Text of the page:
(5) All foods in my analysis are based around red-meat sources.  Where possible, I picked premium/exotic meats like venison or lamb.  But, where the manufacturer didn’t offer any exotic options, I just went with their red meat variety.

(6) My data comes from two places: products I bought myself from the wonderful folks at Paw Paws in Salt Lake City or from product information published by manufacturers themselves or by their popular online retailers (links provided for each food).

I think that’s it.  Now, let’s get on with the show…

Group 1: The Standard Kibbles

Let’s start things off by looking at a few garden-variety, carbed-out Big Kibble options from a few different price points and let’s see where they come in, both in terms of price/serving and in terms of total carbohydrate content:

Purina Pro Plan Savor Adult Shredded Blend Lamb & Rice Formula

ProPlan

Supporting Information:

Max. Moisture: 12%

Minimum Crude Protein: 26%

Minimum Crude Fat: 16%

Minimum Crude Fiber: 3%

Approximate Non-Fiber Carbohydrate Content (Calculated): 43%

Primary Non-Animal Ingredients: Brewer’s Rice, Corn Gluten Meal, Whole Grain Wheat, Oat Meal, Soy Flakes, Barley, Dried Beet Pulp, Soybean Meal

Food/500 Calories: 132.45 g

Food/Bag: 8,181g

Cost/Bag: $26.99

Bottom-Line Information:

Cost/500-Calorie Serving: $0.44

Approximate Percentage of Total Calories From Non-Fibrous Carbohydrates (on Dry Matter Basis): 48.87%

Overall Comments:

Ah, good ol’ ProPlan.

Or, as the Purina website proudly proclaims, the “fuel” behind “eight straight Westminster Best in Show Winners.”  (Just take a look at that appalling list of primary non-animal ingredients — no veggies, all starches — and try to wrap your head around how ALL of the last eight Westminster Best in Show winners are on that food. That’s mind-boggling. But I digress.)

It doesn’t get any more “garden variety Big Kibble” than this.  So, in my mind, this is the perfect place to begin our analysis.

More specifically, at an approximate cost of $0.44/serving (again, assuming that our dog only needs 500 calories/day) and with approximately 48.87% of calories coming from non-fibrous carbs.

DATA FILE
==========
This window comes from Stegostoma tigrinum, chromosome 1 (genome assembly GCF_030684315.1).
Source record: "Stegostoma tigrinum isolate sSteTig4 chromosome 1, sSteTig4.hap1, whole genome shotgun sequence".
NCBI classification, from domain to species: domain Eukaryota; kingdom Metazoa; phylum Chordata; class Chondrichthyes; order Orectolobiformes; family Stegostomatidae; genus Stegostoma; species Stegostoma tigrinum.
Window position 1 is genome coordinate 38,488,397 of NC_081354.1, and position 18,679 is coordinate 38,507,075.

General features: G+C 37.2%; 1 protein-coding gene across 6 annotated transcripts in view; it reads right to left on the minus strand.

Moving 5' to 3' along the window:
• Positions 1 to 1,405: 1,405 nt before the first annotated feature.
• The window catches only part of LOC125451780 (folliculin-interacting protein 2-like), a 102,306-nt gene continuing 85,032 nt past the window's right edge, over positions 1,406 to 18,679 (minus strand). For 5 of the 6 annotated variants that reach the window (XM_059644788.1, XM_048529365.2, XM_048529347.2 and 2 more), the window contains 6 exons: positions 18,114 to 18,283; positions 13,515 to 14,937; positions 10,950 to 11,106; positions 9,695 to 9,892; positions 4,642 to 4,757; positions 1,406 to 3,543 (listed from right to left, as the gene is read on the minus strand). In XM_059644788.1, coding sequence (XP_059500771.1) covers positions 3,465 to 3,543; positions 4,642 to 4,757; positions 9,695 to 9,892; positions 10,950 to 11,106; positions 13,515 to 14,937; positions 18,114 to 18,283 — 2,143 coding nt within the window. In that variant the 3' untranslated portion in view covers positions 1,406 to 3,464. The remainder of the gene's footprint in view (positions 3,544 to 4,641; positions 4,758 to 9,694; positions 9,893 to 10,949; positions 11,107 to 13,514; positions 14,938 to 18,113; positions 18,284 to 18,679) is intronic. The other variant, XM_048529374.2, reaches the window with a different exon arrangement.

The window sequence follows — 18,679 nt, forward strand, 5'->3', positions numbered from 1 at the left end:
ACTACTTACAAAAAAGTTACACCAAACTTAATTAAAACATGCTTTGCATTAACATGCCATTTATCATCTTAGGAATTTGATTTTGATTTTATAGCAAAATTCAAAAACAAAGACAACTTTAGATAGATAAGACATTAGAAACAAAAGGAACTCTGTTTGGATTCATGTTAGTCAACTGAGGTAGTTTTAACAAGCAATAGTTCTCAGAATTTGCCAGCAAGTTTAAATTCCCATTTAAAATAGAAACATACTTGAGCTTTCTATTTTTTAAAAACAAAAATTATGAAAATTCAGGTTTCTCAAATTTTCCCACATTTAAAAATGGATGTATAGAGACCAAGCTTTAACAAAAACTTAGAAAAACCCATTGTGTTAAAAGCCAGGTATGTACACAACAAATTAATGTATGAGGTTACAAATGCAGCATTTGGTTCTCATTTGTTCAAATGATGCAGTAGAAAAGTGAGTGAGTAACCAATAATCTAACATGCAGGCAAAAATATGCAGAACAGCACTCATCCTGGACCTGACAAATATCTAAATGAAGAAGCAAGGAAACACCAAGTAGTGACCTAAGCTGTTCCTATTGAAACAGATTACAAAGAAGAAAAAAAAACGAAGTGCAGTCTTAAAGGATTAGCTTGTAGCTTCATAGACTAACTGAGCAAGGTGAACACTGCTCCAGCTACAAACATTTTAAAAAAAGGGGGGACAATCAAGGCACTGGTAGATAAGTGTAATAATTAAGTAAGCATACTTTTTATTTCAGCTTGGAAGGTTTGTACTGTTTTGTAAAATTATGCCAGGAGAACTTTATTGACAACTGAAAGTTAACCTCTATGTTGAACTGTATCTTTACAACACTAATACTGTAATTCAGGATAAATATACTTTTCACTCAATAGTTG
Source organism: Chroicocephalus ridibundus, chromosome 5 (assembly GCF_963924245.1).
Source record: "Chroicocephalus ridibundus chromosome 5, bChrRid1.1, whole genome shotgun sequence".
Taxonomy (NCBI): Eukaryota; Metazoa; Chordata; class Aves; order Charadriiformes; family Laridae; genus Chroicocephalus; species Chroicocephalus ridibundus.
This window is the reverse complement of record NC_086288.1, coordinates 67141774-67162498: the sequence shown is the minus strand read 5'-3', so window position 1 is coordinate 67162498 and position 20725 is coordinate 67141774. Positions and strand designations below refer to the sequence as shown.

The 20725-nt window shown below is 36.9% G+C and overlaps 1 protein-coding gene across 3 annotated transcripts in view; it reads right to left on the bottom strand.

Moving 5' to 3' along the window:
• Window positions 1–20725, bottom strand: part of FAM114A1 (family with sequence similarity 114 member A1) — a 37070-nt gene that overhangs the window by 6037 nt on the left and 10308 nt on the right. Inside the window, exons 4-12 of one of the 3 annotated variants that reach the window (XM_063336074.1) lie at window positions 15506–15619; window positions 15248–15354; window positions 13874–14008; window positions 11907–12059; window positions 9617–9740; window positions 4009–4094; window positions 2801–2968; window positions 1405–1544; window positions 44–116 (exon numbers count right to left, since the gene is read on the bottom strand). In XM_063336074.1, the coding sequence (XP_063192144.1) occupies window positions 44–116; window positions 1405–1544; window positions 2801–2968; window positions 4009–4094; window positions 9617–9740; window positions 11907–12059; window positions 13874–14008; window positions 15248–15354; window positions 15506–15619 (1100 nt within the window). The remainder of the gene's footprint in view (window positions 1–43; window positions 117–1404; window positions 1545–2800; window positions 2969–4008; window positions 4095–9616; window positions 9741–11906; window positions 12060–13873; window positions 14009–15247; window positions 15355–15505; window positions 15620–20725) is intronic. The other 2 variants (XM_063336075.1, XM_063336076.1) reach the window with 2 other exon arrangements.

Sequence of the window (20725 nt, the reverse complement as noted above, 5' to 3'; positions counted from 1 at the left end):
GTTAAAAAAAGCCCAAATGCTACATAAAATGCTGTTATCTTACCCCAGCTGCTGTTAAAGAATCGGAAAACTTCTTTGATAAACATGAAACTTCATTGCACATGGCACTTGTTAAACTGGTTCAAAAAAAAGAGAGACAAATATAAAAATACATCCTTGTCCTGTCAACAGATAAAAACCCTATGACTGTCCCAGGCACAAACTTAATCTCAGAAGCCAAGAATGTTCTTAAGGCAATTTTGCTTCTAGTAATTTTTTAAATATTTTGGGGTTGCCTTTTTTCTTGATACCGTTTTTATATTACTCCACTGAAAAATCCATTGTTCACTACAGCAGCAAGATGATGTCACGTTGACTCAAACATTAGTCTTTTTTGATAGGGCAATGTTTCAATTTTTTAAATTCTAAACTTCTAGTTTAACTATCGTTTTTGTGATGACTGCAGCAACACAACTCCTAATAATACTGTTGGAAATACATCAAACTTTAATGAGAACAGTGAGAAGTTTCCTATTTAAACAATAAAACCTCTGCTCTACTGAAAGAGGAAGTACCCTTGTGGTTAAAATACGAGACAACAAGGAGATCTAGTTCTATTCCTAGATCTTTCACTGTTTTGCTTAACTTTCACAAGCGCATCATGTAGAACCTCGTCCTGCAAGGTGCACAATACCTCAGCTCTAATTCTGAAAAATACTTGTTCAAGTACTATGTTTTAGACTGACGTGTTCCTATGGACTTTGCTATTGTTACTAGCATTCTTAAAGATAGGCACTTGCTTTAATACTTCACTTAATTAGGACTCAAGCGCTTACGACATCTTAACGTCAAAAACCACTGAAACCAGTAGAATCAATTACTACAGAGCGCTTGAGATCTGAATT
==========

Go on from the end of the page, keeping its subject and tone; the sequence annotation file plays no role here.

That’s a diet that’s approximately one-half carbohydrates, at a cost of around two quarters for every 500 calories worth of food.

Now, as we look at other foods, we can use the ProPlan data as something of a baseline. 

Oh, but before we move on, here are a few common 500-calorie human foods, just so you can see how the amounts we budget to dog food compares to what we shell out every day for our own enjoyment:

McDonalds Quarter Pounder with Cheese [520 calories, $3.52/burger];

Chipotle salad with steak, romaine lettuce, cheese, black beans, salsa, and fajita vegetables [485 calories, $6.65/salad];

Applebee’s Roma Pepper Steak entree with sirloin steak, red potatoes, and Portobello mushroom cap stuffed with cheese [<550 calories, $12.49/meal];

7.5oz. filet mignon [510 calories, a lot of money].

So, calorie-for-calorie, switching all those Westminster champs from ProPlan over to an “all-Quarter Pounder” diet would increase the cost of feeding them by about 700%. In other words, this ProPlan stuff is cheap.

Blue Buffalo BLUE Wilderness Rocky Mountain Recipe with Red Meat

 Wilderness-Red-Meat-Adult

Supporting Information:

Max. Moisture: 10%

Minimum Crude Protein: 30%

Minimum Crude Fat: 15%

Minimum Crude Fiber: 6.5%

Approximate Non-Fiber Carbohydrate Content (Calculated): 38.5%

Primary Non-Animal Ingredients: Tapioca Starch, Peas, Tomato Pomace, Potatoes, Flaxseed, Alfalfa Meal, Potato Starch, Carrots, Sweet Potatoes, Blueberries, Cranberries, Apples, Blackberries.

Food/500 Calories: 136.15 g

Food/Bag: 10,000 g

Price/Bag: $57.99

Bottom Line Information:

Price/500 Calorie Serving: $0.79

Approximate Percentage of Total Calories From Non-Fibrous Carbohydrates (on Dry Matter Basis): 42.78%

Overall Comments:

With marketing materials that cry-out “down with those big dog food companies!” and “feed your dog like a wolf!” Blue Buffalo is doing a nice job of echoing some of VP’s rallying cries.

The only problem is they’re completely full of it: